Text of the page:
A list of documents confiscated from the Ukrainian Labour Temple after the Royal North-West Mounted Police raided the Central Strike Committee headquarters in the early morning of June 17, 1919 (e011201486)

The federal state’s apprehension of the leaders inspired immediate outrage among supporters of the strike. A group of war veterans organized a silent march to protest the arrests, which led to the large June 21 gathering on Main Street that triggered the explosive events of Bloody Saturday. Another group of veterans submitted a petition to the Department of Justice requesting their own deportations from Canada, because they felt that “this Country is not Governed in the Democratic Spirit for which we fought.”

A petition dated June 24, 1919, with a typewritten statement followed by columns for signatures, addresses and the number of family members. The signatures, addresses and family members listed below the statement are in manuscript.

A petition signed by war veterans requesting their own deportations because Canada is no longer “Governed in the Democratic Spirit for which we fought.” (e011201484)

A “seditious conspiracy”

Shortly after the detention of the strike leaders, Meighen was surprised to learn that Andrews wanted to charge some of the men under the Criminal Code, rather than the Immigration Act. Meighen resisted this approach for as long as he could, but with the return from Europe in early July of Charles Doherty, the Justice Minister for whom Meighen had been acting, Andrews found an audience more receptive to his plan. Ultimately, only the four detained strike leaders of Eastern European ancestry—Blumenberg, Charitonoff, Schoppelrei and Almazoff—had immigration hearings, and all but Almazoff were deported.

The intention of Andrews to criminalize the strike was evident at the preliminary hearing for Russell, Ivens, Armstrong, Bray, Heaps, Queen, Pritchard and Johns. (The trials of Woodsworth and Dixon took place later.) Each man faced charges of six counts of involvement in a seditious conspiracy and one count of committing a common nuisance. Importantly, the charges related not only to the men’s actions during the strike but also to the ideas they had espoused and the public statements they had made over the previous year. The Crown, with Andrews as its lead prosecutor, maintained that the men had contributed to the strike by promoting conflict between social classes and by advocating the overthrow of the Canadian government. As Andrews phrased it during the preliminary hearing, “They started the fire and it was still burning.”

Moreover, the judges presiding over the preliminary hearing concurred with the argument by Andrews that the eight men could not be trusted to refrain from speaking and agitating for their cause in public. In a shocking decision, the judges denied the strike leaders release on bail while they awaited their trial date. Although an appeal would overturn this decision a month later, the injustice endured by the jailed strike leaders inspired another campaign of protest, one that is richly documented in the Co-Lab documents.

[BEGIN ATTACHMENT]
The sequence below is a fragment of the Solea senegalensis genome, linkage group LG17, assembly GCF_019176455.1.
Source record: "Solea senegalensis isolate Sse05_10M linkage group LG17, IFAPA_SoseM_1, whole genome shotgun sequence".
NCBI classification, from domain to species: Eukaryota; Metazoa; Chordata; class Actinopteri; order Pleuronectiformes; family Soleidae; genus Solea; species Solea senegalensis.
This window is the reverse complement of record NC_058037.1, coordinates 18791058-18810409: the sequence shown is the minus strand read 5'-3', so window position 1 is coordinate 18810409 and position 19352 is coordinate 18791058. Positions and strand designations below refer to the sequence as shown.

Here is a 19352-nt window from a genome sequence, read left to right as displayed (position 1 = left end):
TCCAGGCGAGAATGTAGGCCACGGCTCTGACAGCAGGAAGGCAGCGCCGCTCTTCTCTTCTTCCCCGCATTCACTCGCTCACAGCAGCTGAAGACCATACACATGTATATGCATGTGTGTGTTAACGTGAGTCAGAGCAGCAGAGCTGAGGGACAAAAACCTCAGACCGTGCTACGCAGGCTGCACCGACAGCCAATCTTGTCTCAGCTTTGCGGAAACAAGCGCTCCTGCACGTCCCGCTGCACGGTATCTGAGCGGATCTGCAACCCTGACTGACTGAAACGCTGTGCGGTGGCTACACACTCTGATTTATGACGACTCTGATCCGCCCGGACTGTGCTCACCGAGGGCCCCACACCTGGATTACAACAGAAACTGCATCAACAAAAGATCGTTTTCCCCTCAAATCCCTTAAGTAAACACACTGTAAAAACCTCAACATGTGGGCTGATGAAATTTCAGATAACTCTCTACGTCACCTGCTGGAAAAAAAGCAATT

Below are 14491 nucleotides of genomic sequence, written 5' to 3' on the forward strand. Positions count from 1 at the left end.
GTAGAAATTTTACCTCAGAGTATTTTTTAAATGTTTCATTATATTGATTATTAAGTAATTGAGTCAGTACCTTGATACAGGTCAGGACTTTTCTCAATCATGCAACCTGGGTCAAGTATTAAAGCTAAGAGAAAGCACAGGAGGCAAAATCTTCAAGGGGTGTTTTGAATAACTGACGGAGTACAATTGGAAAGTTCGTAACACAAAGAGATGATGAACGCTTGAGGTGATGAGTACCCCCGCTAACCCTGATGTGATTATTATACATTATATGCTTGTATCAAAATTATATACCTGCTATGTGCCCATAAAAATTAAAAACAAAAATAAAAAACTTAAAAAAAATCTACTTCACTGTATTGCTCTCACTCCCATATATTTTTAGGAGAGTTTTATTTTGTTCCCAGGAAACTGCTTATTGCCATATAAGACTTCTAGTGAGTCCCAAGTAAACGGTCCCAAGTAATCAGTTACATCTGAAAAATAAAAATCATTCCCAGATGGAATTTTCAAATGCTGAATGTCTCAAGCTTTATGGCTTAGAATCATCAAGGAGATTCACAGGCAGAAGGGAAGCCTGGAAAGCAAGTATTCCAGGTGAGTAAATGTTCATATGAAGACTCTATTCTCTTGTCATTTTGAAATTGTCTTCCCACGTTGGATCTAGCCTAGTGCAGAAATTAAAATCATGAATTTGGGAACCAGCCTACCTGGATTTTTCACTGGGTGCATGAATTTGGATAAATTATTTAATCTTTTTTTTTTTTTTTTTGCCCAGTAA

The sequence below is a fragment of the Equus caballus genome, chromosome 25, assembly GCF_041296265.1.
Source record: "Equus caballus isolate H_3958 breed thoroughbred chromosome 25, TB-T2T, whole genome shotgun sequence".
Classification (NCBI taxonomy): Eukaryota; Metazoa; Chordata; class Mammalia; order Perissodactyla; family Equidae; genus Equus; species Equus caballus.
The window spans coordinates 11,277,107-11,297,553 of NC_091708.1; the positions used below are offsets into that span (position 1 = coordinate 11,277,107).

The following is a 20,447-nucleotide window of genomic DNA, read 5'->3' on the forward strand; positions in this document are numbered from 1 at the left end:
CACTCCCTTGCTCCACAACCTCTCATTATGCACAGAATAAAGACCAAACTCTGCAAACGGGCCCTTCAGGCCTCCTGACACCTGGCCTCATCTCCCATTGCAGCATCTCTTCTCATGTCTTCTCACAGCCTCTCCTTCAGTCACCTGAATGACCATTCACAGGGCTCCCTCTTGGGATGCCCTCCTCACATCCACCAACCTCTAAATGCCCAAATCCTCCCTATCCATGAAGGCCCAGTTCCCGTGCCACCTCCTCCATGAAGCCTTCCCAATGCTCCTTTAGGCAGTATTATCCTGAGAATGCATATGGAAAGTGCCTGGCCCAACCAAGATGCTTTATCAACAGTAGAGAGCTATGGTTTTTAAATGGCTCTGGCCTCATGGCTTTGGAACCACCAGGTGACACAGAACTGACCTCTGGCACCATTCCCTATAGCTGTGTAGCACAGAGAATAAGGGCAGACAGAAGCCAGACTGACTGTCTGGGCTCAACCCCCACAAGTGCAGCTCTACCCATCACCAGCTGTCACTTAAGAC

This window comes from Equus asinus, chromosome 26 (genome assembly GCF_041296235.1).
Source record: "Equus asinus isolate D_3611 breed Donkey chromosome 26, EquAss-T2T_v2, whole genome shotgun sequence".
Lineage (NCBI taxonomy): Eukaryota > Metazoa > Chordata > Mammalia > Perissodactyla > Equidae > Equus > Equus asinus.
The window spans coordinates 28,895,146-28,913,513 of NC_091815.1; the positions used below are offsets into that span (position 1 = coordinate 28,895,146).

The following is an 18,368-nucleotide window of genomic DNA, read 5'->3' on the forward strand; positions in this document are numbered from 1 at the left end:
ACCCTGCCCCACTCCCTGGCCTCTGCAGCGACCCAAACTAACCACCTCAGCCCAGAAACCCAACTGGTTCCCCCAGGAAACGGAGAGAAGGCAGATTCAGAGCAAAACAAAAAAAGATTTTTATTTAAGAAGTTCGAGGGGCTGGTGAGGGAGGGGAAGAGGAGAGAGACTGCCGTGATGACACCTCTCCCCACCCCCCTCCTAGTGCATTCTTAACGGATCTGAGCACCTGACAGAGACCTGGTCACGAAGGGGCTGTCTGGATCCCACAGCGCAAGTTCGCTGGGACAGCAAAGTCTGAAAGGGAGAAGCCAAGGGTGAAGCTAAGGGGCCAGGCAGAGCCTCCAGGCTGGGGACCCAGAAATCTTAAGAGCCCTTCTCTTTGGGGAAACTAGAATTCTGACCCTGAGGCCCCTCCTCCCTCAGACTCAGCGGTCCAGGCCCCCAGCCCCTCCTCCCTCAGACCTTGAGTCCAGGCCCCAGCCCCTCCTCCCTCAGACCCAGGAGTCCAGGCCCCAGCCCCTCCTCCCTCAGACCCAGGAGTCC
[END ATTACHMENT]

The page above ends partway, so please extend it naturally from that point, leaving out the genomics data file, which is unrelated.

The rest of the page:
A manuscript letter on yellowing paper dated August 26, 1919.

Letter to the Minister of Justice, Charles Doherty, from William G. Irwin of Winnipeg (e011201451)

Shortly before the trial was set to begin in November 1919, the prosecution separated R.B. Russell’s case from those of the other seven accused leaders, partly to facilitate the appointment of a jury more favourable to a conviction. Found guilty by the jury on all counts, Russell was sentenced to two years in Stony Mountain Penitentiary. The trial of the remaining seven leaders in January 1920 resulted in the convictions of six of the defendants, with only Heaps cleared of all charges.

The Manitoba Court of Appeal upheld Russell’s guilty verdict. With no dissenting opinions in the provincial appeal, the case was ineligible for reference to the Supreme Court of Canada. Nevertheless, Russell’s supporters elected to send his case to the Judicial Committee of the Privy Council (JCPC) in Great Britain. The JCPC was reluctant to interfere in a foreign criminal case and declined the appeal, but the document submitted to petition for appeal offered a detailed summary of the charges and evidence against Russell and the other leaders. It also contained lengthy extracts from the transcript of the trial and a summary of some of the legal indiscretions that, in the petitioners’ view, contributed to Russell’s wrongful conviction.

A page of typescript, with a handwritten note in the left-hand margin at the top of the page.

First page of the Petition for Special Leave to Appeal (e011201487)

According to Mary V. Jordan, Russell’s long-time secretary, the judge who presided over Russell’s first trial asked on his deathbed to speak with Russell, presumably because the judge felt guilty about the trial’s outcome. However, Russell refused to visit him.

An appeal for collaboration

LAC’s latest Co-Lab challenge offers participants a chance to examine in great detail some of the public and legal responses to the Winnipeg General Strike. As noted above, Kramer and Mitchell’s When the State Trembled provides a thorough discussion of the behind-the-scenes efforts by A.J. Andrews to break the strike, as documented in the second volume of Department of Justice file 9-A-1688. By focusing on the first volume of the same file, this Co-Lab challenge highlights some of the public expressions of support for the strike leaders and invites participants to reconsider the verdicts of the Winnipeg General Strike trials.


David Cuthbert is an archivist in the References Services Division of the Public Services Branch at Library and Archives Canada’s Winnipeg office.